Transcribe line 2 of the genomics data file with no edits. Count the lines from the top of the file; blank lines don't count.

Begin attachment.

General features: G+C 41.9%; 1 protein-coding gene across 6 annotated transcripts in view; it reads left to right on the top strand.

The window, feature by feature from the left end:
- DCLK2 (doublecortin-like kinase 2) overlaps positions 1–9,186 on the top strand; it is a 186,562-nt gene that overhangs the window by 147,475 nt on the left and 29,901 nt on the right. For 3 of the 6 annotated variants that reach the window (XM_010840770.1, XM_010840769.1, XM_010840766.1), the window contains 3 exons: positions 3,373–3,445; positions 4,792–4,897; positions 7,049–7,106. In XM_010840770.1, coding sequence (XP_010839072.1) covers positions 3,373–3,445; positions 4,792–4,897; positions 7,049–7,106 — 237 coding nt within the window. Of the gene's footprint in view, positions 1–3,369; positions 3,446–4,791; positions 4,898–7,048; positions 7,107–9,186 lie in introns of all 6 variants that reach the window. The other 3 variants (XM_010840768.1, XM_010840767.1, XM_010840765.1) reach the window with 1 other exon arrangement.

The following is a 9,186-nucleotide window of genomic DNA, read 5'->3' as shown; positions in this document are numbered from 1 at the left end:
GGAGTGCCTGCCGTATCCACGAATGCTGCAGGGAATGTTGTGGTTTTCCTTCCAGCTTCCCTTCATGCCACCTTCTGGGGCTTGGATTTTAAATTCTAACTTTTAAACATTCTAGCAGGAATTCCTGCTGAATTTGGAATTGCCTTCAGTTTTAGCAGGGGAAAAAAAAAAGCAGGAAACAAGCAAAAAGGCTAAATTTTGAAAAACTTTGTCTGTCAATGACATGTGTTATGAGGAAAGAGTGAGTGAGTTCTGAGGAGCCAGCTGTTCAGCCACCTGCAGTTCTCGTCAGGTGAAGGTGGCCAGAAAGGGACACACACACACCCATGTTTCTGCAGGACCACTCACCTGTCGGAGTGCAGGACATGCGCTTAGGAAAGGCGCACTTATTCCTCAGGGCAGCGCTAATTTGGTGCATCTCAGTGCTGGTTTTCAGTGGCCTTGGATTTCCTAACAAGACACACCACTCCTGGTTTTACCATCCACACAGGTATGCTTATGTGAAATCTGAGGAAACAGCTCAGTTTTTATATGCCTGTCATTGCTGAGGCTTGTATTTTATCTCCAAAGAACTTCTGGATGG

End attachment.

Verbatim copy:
The window, feature by feature from the left end: